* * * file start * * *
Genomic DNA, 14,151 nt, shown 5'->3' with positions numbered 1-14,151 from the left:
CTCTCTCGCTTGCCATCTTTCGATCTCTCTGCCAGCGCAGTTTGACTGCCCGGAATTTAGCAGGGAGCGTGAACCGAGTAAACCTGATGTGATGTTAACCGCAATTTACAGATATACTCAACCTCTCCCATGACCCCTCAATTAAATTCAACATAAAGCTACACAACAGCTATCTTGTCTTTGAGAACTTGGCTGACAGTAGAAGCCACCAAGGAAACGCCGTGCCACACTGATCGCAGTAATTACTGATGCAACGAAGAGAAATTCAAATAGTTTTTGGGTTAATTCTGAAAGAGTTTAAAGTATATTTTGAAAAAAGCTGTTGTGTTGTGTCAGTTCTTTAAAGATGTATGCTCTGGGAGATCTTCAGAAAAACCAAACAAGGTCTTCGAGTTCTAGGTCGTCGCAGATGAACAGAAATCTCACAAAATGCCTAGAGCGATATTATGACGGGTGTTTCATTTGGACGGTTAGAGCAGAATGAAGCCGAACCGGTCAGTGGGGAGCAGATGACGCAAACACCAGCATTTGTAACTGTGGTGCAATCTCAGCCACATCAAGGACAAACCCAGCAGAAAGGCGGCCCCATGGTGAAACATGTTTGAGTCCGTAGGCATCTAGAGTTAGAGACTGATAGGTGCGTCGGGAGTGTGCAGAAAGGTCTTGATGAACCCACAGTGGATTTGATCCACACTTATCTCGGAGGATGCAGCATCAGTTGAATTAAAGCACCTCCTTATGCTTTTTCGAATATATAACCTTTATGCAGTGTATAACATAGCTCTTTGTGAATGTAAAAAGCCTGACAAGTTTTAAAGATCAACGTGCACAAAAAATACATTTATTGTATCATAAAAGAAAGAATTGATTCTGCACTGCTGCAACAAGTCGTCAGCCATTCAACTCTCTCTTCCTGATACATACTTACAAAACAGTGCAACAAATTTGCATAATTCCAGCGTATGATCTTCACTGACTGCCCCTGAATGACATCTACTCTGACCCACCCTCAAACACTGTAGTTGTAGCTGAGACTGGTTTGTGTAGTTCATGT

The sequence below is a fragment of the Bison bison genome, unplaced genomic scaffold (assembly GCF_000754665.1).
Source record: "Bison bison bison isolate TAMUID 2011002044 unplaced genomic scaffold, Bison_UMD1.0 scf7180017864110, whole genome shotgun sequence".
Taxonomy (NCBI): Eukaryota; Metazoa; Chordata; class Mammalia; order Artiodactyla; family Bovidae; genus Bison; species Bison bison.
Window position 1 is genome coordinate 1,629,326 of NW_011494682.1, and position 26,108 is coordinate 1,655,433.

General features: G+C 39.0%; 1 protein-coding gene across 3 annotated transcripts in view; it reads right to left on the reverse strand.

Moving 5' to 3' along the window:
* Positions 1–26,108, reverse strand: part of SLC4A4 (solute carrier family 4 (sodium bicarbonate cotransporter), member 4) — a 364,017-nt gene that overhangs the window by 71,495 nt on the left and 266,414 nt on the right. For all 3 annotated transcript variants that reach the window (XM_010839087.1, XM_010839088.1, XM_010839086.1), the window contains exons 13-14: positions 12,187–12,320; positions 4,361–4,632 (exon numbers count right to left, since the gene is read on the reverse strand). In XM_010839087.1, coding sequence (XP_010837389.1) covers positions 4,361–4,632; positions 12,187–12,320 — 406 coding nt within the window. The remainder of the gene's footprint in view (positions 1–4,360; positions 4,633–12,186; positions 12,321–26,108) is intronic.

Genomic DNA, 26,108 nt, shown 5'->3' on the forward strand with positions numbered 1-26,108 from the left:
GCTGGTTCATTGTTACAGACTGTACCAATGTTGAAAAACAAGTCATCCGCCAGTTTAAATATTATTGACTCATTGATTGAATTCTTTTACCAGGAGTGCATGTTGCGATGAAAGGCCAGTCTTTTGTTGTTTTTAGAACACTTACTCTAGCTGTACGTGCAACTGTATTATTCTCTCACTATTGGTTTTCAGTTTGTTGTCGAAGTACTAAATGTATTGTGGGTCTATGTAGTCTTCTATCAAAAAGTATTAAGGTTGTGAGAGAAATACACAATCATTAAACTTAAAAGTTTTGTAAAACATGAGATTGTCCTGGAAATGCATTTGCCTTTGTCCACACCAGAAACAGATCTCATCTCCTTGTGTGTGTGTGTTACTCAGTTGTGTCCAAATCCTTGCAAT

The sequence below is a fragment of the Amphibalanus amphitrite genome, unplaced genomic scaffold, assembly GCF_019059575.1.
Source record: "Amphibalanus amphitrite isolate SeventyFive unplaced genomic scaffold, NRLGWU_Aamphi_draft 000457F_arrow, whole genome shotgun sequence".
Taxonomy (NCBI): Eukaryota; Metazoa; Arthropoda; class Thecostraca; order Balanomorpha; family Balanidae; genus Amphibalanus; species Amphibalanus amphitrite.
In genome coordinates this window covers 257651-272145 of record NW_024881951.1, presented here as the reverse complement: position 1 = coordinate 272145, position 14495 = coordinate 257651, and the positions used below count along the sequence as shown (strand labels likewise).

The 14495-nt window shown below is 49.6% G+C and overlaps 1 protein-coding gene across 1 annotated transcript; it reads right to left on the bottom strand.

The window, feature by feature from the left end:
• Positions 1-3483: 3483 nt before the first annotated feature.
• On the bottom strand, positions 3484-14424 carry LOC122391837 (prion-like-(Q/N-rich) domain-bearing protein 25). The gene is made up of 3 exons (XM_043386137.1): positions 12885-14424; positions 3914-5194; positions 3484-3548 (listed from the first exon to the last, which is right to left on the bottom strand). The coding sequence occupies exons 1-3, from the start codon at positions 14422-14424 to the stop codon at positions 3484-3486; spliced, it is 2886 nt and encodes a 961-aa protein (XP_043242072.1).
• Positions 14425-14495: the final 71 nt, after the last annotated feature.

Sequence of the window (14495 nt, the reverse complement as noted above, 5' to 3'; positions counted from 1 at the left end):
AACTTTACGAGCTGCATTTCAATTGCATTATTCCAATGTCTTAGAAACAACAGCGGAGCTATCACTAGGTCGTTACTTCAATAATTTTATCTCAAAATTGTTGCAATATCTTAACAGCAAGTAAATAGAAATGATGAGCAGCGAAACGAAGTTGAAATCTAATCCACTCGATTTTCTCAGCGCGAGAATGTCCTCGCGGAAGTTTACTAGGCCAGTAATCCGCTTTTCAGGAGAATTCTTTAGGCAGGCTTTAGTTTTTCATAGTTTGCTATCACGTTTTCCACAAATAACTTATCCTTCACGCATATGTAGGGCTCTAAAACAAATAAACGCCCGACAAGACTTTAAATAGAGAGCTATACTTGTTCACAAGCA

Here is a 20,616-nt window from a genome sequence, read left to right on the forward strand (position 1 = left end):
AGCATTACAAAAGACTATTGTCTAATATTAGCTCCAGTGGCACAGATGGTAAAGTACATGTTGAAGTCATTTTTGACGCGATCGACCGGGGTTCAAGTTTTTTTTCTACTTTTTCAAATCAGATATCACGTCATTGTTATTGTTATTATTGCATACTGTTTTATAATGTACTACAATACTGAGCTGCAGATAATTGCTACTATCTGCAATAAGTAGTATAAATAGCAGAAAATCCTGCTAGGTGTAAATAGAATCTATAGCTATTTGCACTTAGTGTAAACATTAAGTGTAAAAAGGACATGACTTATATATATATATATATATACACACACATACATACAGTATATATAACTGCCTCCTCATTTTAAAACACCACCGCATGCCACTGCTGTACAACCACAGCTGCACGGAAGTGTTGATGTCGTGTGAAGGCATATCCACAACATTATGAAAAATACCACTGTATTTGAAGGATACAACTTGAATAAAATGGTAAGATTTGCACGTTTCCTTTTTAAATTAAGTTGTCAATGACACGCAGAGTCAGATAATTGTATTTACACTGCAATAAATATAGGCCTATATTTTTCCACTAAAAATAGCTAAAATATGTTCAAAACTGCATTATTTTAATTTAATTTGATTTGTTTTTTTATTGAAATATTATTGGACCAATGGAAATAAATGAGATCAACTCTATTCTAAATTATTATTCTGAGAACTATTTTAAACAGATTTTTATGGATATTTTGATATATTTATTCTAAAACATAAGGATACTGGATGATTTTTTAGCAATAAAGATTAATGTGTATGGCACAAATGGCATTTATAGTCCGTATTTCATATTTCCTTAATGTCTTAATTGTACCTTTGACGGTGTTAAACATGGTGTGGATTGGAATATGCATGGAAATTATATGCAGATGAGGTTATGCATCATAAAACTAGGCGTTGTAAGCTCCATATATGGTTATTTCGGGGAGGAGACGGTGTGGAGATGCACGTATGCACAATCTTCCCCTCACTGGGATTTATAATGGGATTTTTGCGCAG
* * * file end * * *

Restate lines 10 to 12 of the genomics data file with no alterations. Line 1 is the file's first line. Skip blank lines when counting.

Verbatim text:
Genomic DNA, 26,108 nt, shown 5'->3' on the forward strand with positions numbered 1-26,108 from the left:
GCTGGTTCATTGTTACAGACTGTACCAATGTTGAAAAACAAGTCATCCGCCAGTTTAAATATTATTGACTCATTGATTGAATTCTTTTACCAGGAGTGCATGTTGCGATGAAAGGCCAGTCTTTTGTTGTTTTTAGAACACTTACTCTAGCTGTACGTGCAACTGTATTATTCTCTCACTATTGGTTTTCAGTTTGTTGTCGAAGTACTAAATGTATTGTGGGTCTATGTAGTCTTCTATCAAAAAGTATTAAGGTTGTGAGAGAAATACACAATCATTAAACTTAAAAGTTTTGTAAAACATGAGATTGTCCTGGAAATGCATTTGCCTTTGTCCACACCAGAAACAGATCTCATCTCCTTGTGTGTGTGTGTTACTCAGTTGTGTCCAAATCCTTGCAAT

The sequence below is a fragment of the Amphibalanus amphitrite genome, unplaced genomic scaffold, assembly GCF_019059575.1.